What is a Pelvic Organ Prolapse & Why Does it Happen?
As soon as you are aware of any issues with your pelvic floor you need to see you GP for an evaluation.
Please do not be one of the almost 3 million women who suffer for years before they seek medical advice.
Up to 50% of women in the UK have a prolapse.
The NHS reports that one third of adult women in the UK are affected by some form of POP,
and in 2000 the British Journal of Obstetrics and Gynaecology reported that one in three women is affected by pelvic floor disorders.
Do not be ashamed or embarrassed. Do not suffer any more in silence. Break through this taboo together!
A prolapse occurs when the pelvic floor muscles are weakened and the pelvic organs can bulge (prolapse) from their natural position into the vagina. Sometimes the prolapse can be so severe that it can protrude from the vagina.
Basically your pelvic floor muscles are a ‘hammock’ holding in your bladder, bowel and uterus.
The pelvic floor muscles stretch from the tailbone (coccyx) to the pubic bone (front to back) and from one sitting bone to the other sitting bone (side to side). These muscles are normally firm and thick.
Imagine your pelvic floor muscles just like that of a small trampoline. It is able to move up and down. Your organs lie on this.
Pregnancy and childbirth place a lot of stress on the pelvic floor. Women are at increased risk if your baby was large, you had an assisted birth (forceps/ventouse) or your labour was prolonged.
- Straining on the toilet (IBS for example) can cause weakness and overstretching
- Previous hysterectomy (the top of the vagina is supported by ligaments and muscles. If these supports weaken, a vault prolapse may occur)
- Chronic coughing
- Heavy lifting causes an increase in pressure on your abdomen resulting in pressure on your pelvic floor muscles
- High impact exercise
- Family history of prolapse
- More common particularly after the menopause as the hormone oestrogen is significantly reduced if HRT (Hormone replacement therapy) is not used.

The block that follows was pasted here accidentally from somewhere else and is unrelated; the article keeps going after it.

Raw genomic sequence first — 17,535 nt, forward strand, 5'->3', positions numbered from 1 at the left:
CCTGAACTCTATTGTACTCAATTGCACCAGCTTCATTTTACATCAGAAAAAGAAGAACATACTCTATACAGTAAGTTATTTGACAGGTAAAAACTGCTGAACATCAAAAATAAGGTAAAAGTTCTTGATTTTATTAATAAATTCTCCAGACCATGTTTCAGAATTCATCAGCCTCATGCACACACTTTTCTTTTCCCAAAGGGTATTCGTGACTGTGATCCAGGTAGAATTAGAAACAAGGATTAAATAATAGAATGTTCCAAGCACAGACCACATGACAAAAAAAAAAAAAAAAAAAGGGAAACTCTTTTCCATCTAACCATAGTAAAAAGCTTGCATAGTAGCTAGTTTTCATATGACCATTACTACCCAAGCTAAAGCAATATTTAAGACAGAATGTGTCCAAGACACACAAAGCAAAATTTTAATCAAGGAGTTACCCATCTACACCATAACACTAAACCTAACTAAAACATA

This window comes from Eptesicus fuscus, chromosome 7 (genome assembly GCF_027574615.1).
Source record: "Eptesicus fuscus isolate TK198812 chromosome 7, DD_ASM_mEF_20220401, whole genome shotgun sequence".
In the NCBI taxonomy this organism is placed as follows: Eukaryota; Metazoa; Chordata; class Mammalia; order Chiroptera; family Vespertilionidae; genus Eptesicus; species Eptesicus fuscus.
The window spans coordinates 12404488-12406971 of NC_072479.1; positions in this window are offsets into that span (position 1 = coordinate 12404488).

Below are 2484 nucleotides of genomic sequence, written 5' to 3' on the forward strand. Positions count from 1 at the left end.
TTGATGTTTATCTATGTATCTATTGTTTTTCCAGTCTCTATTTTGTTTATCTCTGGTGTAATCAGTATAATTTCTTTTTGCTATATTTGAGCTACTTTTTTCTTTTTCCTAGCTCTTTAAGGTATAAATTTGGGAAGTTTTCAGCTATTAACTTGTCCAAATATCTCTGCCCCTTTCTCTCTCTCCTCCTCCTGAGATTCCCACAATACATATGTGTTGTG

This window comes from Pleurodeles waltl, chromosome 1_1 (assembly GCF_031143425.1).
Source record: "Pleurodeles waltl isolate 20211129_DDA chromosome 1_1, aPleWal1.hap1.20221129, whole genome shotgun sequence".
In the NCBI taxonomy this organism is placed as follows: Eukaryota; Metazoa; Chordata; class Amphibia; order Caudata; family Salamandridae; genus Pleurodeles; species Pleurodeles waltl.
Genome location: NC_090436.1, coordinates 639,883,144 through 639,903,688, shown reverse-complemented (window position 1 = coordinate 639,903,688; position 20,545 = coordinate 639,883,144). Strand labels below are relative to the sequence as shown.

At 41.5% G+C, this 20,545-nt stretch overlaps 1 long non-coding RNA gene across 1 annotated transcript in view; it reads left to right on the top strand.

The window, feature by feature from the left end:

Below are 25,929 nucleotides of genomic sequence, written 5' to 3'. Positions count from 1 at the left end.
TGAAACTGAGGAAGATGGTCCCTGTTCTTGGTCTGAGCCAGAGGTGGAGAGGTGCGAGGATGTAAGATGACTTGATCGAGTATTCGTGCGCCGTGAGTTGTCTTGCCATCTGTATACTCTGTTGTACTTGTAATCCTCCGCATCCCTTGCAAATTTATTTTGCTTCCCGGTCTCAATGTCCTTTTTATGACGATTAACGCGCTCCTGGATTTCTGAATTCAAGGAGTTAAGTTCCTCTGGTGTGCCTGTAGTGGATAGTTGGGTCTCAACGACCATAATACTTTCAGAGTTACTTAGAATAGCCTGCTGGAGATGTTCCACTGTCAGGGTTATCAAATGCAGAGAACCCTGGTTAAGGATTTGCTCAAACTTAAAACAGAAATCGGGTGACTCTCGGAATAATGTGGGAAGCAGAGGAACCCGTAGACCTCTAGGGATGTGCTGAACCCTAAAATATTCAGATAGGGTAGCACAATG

Now with women there are 3 holes in this muscle layer –
- The first is to allow urine to pass through a hole known as the urethra,
- The second is for your vagina
- The third is for your bowel movement via your anus
Think of your pelvic floor muscles as a small hammock that needs exercising every day just like that of any other muscle. It has to hold up these organs and needs to be respected and worked out. Just because you can’t see these muscles is no excuse not to look after them. Imagine you didn’t use your leg muscles often – then tried to go for a run!?
We have what are known as ‘sphincters’ and these are what give us conscious control over the bladder and bowel so that we can control the release of urine, faeces (poo) and flatus (wind) and allow us to delay emptying until it is convenient.
When you pull up and in – that sensation you have when you try and to stop a wee or a poo, that is the muscles you need to strengthen. That’s your Hammock!
Your Pelvic floor muscles are so important for sexual happiness. The action of squeezing to contract your pelvic floor muscles contributes greatly to sexual sensation and arousal.
Your pelvic floor muscles also provide support for your baby during pregnancy and to assist in the birthing process.
Again, your pelvic floor muscles work with the abdominal and back muscles to stabilise and support the spine. Your core is so very very important!
My mission is to create National Pelvic Floor Awareness and this can only happen if women open up and speak openly about these issues. These issues are so very common and we should no longer feel embarrassed and hide away under mountains of pads afraid to speak up. Lets break this taboo and reach out and support each other. The more we as women talk openly about this the more we can help others and prevent other women from suffering due to lack of knowledge.